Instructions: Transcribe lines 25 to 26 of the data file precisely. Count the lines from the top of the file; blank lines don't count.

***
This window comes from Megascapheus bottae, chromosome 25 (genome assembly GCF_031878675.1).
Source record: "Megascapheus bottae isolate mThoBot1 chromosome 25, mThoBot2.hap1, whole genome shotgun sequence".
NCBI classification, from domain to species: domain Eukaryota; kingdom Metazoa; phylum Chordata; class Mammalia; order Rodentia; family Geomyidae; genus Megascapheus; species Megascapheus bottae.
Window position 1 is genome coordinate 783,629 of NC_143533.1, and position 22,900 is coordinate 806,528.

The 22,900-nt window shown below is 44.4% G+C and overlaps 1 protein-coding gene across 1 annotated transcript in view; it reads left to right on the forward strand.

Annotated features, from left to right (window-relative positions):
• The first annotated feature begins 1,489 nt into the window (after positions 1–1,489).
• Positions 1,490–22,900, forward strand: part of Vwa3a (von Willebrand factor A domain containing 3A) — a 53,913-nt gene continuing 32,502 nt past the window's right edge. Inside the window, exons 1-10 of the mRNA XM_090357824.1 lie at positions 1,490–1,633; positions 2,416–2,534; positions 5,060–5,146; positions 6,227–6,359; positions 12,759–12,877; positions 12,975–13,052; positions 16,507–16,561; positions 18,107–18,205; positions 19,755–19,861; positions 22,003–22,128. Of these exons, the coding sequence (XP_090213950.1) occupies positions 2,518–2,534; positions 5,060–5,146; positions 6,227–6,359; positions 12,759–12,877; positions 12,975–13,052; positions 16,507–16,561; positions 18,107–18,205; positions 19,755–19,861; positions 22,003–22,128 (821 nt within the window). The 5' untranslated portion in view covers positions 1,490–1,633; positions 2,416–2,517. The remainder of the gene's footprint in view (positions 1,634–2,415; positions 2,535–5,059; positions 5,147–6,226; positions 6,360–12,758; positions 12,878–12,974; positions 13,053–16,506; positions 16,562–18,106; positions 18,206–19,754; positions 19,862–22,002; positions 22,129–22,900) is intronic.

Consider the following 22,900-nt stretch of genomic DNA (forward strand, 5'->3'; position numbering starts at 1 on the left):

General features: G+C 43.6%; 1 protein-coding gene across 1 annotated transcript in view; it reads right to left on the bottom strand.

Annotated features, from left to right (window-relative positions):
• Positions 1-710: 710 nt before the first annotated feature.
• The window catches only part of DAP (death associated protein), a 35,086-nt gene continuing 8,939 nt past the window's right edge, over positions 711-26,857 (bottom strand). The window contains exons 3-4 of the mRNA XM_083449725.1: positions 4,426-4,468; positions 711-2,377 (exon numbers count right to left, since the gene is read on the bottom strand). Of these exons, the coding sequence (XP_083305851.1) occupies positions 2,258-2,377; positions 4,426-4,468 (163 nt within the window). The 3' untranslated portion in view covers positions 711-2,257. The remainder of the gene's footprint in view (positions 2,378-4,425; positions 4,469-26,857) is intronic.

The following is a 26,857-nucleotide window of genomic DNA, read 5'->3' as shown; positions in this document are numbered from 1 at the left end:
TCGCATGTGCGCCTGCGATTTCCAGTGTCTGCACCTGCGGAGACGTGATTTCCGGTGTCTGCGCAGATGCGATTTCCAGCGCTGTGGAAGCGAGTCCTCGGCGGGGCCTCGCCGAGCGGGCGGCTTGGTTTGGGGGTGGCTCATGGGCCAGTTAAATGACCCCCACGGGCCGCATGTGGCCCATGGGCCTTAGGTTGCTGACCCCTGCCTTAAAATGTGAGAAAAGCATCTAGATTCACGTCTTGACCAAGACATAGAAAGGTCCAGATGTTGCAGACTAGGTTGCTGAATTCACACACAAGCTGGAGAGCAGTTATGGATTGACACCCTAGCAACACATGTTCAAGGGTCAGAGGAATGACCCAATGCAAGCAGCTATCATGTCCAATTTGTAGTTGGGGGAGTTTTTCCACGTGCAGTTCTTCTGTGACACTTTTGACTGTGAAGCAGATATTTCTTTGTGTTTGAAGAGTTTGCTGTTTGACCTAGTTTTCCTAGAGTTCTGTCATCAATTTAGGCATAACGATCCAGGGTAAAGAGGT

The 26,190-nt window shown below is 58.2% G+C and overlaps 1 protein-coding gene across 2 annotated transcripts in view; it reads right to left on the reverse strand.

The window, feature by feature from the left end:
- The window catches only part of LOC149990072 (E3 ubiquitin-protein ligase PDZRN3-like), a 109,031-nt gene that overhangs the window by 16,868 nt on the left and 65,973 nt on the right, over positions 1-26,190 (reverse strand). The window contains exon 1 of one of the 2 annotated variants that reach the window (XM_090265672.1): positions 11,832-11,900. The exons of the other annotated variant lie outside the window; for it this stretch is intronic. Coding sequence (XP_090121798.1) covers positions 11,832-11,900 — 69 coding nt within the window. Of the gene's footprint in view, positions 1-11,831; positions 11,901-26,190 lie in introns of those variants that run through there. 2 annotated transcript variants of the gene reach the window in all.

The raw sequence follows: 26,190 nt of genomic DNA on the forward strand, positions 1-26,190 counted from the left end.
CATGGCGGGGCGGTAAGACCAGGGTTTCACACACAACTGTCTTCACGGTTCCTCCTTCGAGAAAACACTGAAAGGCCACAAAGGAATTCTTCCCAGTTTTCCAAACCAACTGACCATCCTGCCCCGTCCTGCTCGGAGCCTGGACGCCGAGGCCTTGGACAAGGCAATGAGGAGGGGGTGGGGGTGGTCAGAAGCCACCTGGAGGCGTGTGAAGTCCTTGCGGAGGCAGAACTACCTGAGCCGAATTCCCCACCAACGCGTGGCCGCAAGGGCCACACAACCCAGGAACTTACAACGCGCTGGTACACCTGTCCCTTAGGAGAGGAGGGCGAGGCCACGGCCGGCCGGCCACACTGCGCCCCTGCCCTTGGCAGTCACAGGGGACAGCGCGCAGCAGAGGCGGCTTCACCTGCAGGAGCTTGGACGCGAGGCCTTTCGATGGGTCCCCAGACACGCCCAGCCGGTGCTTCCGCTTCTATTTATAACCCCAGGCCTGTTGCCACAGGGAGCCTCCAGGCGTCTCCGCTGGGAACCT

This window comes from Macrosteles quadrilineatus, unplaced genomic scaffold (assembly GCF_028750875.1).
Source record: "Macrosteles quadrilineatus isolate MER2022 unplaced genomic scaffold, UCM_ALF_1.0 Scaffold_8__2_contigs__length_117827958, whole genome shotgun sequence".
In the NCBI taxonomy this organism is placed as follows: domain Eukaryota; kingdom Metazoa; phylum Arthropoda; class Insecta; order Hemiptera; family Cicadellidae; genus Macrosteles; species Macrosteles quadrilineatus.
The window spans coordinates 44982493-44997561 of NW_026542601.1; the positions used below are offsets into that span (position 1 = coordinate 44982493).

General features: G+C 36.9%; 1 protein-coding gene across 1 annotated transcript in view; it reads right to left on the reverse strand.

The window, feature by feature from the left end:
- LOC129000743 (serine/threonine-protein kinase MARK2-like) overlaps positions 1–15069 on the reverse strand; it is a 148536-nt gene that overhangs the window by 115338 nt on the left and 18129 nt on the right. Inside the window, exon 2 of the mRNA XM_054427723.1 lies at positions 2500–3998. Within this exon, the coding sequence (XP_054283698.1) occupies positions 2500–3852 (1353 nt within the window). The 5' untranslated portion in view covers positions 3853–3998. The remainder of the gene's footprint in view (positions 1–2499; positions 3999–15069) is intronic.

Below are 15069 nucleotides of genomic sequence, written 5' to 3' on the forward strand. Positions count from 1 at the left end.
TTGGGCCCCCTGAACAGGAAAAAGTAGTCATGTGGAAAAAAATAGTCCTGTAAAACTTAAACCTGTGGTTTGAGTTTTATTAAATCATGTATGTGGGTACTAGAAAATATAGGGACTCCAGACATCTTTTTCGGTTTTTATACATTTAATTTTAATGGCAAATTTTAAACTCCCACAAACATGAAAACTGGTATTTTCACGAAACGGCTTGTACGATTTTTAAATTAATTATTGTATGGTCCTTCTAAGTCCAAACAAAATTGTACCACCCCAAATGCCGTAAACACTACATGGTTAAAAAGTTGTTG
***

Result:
General features: G+C 36.9%; 1 protein-coding gene across 1 annotated transcript in view; it reads right to left on the reverse strand.

The window, feature by feature from the left end: